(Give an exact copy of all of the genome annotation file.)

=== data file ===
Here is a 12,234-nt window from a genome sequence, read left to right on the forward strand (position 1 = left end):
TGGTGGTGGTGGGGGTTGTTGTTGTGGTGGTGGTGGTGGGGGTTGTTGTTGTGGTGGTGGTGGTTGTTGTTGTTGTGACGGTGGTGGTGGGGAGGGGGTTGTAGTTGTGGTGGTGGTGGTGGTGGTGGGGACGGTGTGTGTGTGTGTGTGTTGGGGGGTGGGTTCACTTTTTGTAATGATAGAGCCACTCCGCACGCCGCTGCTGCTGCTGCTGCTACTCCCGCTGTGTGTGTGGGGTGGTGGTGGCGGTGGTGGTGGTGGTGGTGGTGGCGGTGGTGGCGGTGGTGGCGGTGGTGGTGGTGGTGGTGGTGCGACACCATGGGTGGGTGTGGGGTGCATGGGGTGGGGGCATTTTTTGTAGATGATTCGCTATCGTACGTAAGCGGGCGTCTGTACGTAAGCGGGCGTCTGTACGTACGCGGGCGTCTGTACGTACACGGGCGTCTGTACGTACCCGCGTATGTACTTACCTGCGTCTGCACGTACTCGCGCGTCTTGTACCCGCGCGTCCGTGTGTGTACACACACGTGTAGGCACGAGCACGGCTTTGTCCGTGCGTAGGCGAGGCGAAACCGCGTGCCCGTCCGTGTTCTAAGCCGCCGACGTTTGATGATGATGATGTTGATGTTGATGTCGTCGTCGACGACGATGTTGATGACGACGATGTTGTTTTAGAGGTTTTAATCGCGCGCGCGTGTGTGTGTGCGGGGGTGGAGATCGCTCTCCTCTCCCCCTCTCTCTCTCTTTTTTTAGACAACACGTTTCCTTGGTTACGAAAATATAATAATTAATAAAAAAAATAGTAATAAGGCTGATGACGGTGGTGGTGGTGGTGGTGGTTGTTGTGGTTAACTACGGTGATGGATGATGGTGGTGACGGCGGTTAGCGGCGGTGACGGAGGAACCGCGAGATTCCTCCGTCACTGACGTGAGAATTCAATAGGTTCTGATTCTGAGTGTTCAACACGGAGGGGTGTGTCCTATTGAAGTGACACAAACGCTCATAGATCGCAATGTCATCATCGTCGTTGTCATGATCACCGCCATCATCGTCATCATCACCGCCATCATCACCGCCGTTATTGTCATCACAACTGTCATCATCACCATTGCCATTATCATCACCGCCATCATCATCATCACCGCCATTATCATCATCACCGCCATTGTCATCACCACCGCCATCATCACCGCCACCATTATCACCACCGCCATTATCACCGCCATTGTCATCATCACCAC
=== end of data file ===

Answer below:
Here is a 12,234-nt window from a genome sequence, read left to right on the forward strand (position 1 = left end):
TGGTGGTGGTGGGGGTTGTTGTTGTGGTGGTGGTGGTGGGGGTTGTTGTTGTGGTGGTGGTGGTTGTTGTTGTTGTGACGGTGGTGGTGGGGAGGGGGTTGTAGTTGTGGTGGTGGTGGTGGTGGTGGGGACGGTGTGTGTGTGTGTGTGTTGGGGGGTGGGTTCACTTTTTGTAATGATAGAGCCACTCCGCACGCCGCTGCTGCTGCTGCTGCTACTCCCGCTGTGTGTGTGGGGTGGTGGTGGCGGTGGTGGTGGTGGTGGTGGTGGCGGTGGTGGCGGTGGTGGCGGTGGTGGTGGTGGTGGTGGTGCGACACCATGGGTGGGTGTGGGGTGCATGGGGTGGGGGCATTTTTTGTAGATGATTCGCTATCGTACGTAAGCGGGCGTCTGTACGTAAGCGGGCGTCTGTACGTACGCGGGCGTCTGTACGTACACGGGCGTCTGTACGTACCCGCGTATGTACTTACCTGCGTCTGCACGTACTCGCGCGTCTTGTACCCGCGCGTCCGTGTGTGTACACACACGTGTAGGCACGAGCACGGCTTTGTCCGTGCGTAGGCGAGGCGAAACCGCGTGCCCGTCCGTGTTCTAAGCCGCCGACGTTTGATGATGATGATGTTGATGTTGATGTCGTCGTCGACGACGATGTTGATGACGACGATGTTGTTTTAGAGGTTTTAATCGCGCGCGCGTGTGTGTGTGCGGGGGTGGAGATCGCTCTCCTCTCCCCCTCTCTCTCTCTTTTTTTAGACAACACGTTTCCTTGGTTACGAAAATATAATAATTAATAAAAAAAATAGTAATAAGGCTGATGACGGTGGTGGTGGTGGTGGTGGTTGTTGTGGTTAACTACGGTGATGGATGATGGTGGTGACGGCGGTTAGCGGCGGTGACGGAGGAACCGCGAGATTCCTCCGTCACTGACGTGAGAATTCAATAGGTTCTGATTCTGAGTGTTCAACACGGAGGGGTGTGTCCTATTGAAGTGACACAAACGCTCATAGATCGCAATGTCATCATCGTCGTTGTCATGATCACCGCCATCATCGTCATCATCACCGCCATCATCACCGCCGTTATTGTCATCACAACTGTCATCATCACCATTGCCATTATCATCACCGCCATCATCATCATCACCGCCATTATCATCATCACCGCCATTGTCATCACCACCGCCATCATCACCGCCACCATTATCACCACCGCCATTATCACCGCCATTGTCATCATCACCAC